Why are eyewash stations and emergency showers important?
Accidental exposures can still occur even with good engineering controls and safety precautions. As a result, it is essential to look beyond the use of goggles, face shields, and procedures for using personal protective equipment. Emergency showers and eyewash stations are an essential backup to minimize the effects of accidental exposure to biological or chemical substances.
What are the legal requirements?
The University of Toronto is required to comply with sections 124 and 125 of Ontario Regulation 851 - Industrial Establishments (the Regulation), made under the Occupational Health and Safety Act.
According to section 124 of the Regulation:
Where a worker is exposed to a potential hazard of injury to the eye due to contact with a biological or chemical substance, an eyewash fountain shall be provided.
According to section 125 of the Regulation:
Where a worker is exposed to a potential hazard of injury to the skin due to contact with a substance, a quick-acting deluge shower shall be provided.
When am I required to have an eyewash station or emergency shower?
An eyewash station must be provided where a worker is exposed to any potential hazard or injury to the eye due to contact with a biological or chemical substance. If there is a potential for a worker to suffer a chemical splash to the skin, a safety shower must be provided in the laboratory for immediate and thorough drenching of the entire body.
At a minimum, a functional eyewash station should be present in almost every laboratory space, with very few exceptions. Eyewash stations are also present in some Facilities areas. There may be rare instances where biological or chemical usage is so limited that an eyewash is not specified by a risk assessment. To this end, the Eyewash and Shower Needs Assessment Flowchart can be used as part of the risk assessment or in consultation with EHS.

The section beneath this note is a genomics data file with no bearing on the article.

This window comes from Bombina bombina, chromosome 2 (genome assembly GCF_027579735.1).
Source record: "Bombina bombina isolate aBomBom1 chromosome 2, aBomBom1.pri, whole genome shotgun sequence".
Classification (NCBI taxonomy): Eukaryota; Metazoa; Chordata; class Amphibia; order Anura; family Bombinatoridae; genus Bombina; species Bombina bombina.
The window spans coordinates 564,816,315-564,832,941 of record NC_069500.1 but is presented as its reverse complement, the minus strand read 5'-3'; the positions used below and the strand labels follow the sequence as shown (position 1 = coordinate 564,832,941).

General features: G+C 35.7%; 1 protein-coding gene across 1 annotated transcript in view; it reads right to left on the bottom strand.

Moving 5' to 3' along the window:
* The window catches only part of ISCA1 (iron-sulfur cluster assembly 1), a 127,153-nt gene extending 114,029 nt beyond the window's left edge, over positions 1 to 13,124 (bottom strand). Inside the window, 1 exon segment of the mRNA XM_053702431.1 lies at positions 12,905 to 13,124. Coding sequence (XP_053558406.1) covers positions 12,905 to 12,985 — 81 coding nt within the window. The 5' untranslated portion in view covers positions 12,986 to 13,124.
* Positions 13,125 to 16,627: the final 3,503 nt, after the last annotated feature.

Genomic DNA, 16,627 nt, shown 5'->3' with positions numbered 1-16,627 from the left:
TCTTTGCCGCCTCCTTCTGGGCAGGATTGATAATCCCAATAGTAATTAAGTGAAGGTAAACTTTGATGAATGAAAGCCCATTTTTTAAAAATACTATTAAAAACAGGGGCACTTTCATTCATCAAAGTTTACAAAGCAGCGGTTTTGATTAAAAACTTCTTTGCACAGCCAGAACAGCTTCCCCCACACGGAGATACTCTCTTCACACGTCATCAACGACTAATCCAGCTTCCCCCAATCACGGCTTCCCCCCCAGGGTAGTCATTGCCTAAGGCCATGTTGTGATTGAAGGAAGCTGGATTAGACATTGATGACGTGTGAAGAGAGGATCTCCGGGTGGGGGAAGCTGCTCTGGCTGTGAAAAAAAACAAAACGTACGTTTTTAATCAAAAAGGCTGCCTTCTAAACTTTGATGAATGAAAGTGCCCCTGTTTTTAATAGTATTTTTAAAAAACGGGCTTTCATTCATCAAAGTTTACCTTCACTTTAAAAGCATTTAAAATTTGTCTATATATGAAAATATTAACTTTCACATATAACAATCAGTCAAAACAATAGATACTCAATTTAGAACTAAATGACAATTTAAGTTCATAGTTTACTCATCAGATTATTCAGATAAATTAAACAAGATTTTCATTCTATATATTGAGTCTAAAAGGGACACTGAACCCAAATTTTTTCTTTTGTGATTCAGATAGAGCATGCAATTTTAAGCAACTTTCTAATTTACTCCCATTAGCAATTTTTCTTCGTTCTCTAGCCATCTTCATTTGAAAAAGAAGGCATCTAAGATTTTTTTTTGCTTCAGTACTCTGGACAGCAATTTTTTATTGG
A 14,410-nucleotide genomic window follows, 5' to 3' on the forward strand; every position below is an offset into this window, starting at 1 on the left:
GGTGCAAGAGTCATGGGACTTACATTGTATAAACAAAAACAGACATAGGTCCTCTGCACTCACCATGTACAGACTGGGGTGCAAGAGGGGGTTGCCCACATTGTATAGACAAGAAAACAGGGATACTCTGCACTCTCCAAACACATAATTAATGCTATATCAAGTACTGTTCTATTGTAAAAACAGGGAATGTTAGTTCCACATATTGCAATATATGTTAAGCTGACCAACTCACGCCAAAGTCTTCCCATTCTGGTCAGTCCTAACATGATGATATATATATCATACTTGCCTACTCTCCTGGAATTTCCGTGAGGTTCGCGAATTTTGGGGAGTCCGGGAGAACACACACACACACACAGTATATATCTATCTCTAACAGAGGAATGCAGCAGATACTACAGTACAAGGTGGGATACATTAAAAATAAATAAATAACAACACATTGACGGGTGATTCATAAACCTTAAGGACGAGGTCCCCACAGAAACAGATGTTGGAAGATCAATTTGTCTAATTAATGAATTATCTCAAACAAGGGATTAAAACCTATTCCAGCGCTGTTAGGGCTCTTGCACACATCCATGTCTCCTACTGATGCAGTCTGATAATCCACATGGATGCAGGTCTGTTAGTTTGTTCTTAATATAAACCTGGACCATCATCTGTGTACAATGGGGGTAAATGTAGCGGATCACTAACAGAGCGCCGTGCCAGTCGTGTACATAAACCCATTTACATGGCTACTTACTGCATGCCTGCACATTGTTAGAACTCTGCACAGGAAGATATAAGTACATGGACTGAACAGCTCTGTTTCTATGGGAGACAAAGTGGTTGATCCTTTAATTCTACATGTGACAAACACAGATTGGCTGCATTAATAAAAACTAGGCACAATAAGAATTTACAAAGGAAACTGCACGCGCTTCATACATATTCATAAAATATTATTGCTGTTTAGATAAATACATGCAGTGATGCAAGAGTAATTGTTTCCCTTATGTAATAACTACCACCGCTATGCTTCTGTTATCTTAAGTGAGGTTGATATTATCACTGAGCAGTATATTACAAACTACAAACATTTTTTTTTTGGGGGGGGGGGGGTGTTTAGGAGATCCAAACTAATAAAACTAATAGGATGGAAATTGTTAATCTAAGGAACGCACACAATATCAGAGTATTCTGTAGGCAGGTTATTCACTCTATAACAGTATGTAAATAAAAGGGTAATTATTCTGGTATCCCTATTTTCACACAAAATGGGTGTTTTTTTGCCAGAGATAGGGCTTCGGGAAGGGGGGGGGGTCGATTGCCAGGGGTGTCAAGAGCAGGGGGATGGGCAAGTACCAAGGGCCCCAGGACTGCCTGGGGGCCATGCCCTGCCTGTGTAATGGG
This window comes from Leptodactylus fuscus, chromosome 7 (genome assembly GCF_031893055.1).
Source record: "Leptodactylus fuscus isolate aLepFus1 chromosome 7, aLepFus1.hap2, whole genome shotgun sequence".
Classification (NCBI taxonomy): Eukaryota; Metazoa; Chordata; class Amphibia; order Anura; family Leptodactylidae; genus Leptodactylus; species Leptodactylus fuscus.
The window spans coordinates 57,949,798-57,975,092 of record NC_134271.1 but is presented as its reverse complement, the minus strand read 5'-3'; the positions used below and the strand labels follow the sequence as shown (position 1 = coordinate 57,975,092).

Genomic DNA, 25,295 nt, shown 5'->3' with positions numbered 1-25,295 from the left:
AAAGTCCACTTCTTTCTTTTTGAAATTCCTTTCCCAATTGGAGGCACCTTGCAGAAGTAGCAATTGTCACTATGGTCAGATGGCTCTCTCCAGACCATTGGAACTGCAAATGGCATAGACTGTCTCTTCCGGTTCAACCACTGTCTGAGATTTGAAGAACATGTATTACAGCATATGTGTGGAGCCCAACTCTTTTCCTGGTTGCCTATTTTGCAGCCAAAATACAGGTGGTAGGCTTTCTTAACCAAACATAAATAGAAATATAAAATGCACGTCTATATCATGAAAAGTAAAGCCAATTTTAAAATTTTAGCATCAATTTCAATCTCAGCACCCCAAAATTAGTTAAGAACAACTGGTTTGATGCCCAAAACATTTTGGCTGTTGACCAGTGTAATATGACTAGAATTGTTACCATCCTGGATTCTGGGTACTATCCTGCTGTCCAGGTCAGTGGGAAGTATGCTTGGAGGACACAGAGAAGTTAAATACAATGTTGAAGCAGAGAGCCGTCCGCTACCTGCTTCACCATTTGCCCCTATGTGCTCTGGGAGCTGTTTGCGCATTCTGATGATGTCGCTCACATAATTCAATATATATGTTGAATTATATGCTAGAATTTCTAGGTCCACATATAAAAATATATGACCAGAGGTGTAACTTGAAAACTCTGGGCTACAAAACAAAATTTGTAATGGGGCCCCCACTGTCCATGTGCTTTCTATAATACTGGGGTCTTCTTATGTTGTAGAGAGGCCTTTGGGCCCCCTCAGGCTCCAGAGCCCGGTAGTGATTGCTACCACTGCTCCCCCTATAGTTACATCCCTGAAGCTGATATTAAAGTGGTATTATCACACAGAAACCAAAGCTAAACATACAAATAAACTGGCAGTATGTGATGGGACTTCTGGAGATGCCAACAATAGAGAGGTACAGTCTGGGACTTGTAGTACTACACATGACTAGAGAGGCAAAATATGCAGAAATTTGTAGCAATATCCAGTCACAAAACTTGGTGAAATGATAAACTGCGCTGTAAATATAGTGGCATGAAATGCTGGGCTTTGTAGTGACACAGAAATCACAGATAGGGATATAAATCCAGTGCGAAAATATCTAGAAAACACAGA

Who is responsible for testing eyewash stations and safety showers?
For individual laboratory spaces, the Laboratory Supervisor (e.g. Principal Investigator or Lab Manager) is responsible for ensuring that eyewash stations within the space are tested regularly by laboratory personnel. In shared lab spaces or Facilities areas, the Supervisors / Departments should agree on a testing schedule and the personnel to perform the testing.
Safety showers across the campus (in addition to all eyewash stations) are inspected and certified annually by the Facilities Management Department (FMD).
DO NOT ATTEMPT TO TEST SAFETY SHOWERS YOURSELF!
(Only FMD has the proper equipment to do so.)
How often do I need to test eyewash stations?
Eyewash stations should be bump tested once a week to check for proper operation. It should be tested for the length of time it takes to flush the lines of stagnant water, which can range from 10 seconds to 3 minutes depending on the eyewash station. This will help prevent the growth of microorganisms and build-up of rust and mineral deposits in the lines.
Malfunctioning eyewash stations should be reported immediately to Facilities Management at 416-287-7579.
End users should record their weekly checks on an inspection tag or sheet that is posted by the eyewash station. Inspection tags (3.5" x 6", pictured below) are available from the EHS office upon request.
Can I use portable eyewash units instead of plumbed units?
Portable eyewash units, such as eyewash bottles or self-contained pressurized units, are only to be used in situations where no plumbed eyewash is available or as an interim measure until a plumbed eyewash unit can be installed. Portable eyewash units should not be used as the primary eyewash unless approved by EHS.
Where can I find more information?
The University of Toronto's Safety Eyewash and Shower Standard describes in more detail the design, accessibility, operational and testing requirements for eyewash stations and safety showers. This standard is based on the American National Standards Institute's (ANSI) Standard for Emergency Eyewash and Shower Equipment (ANSI Z358.1).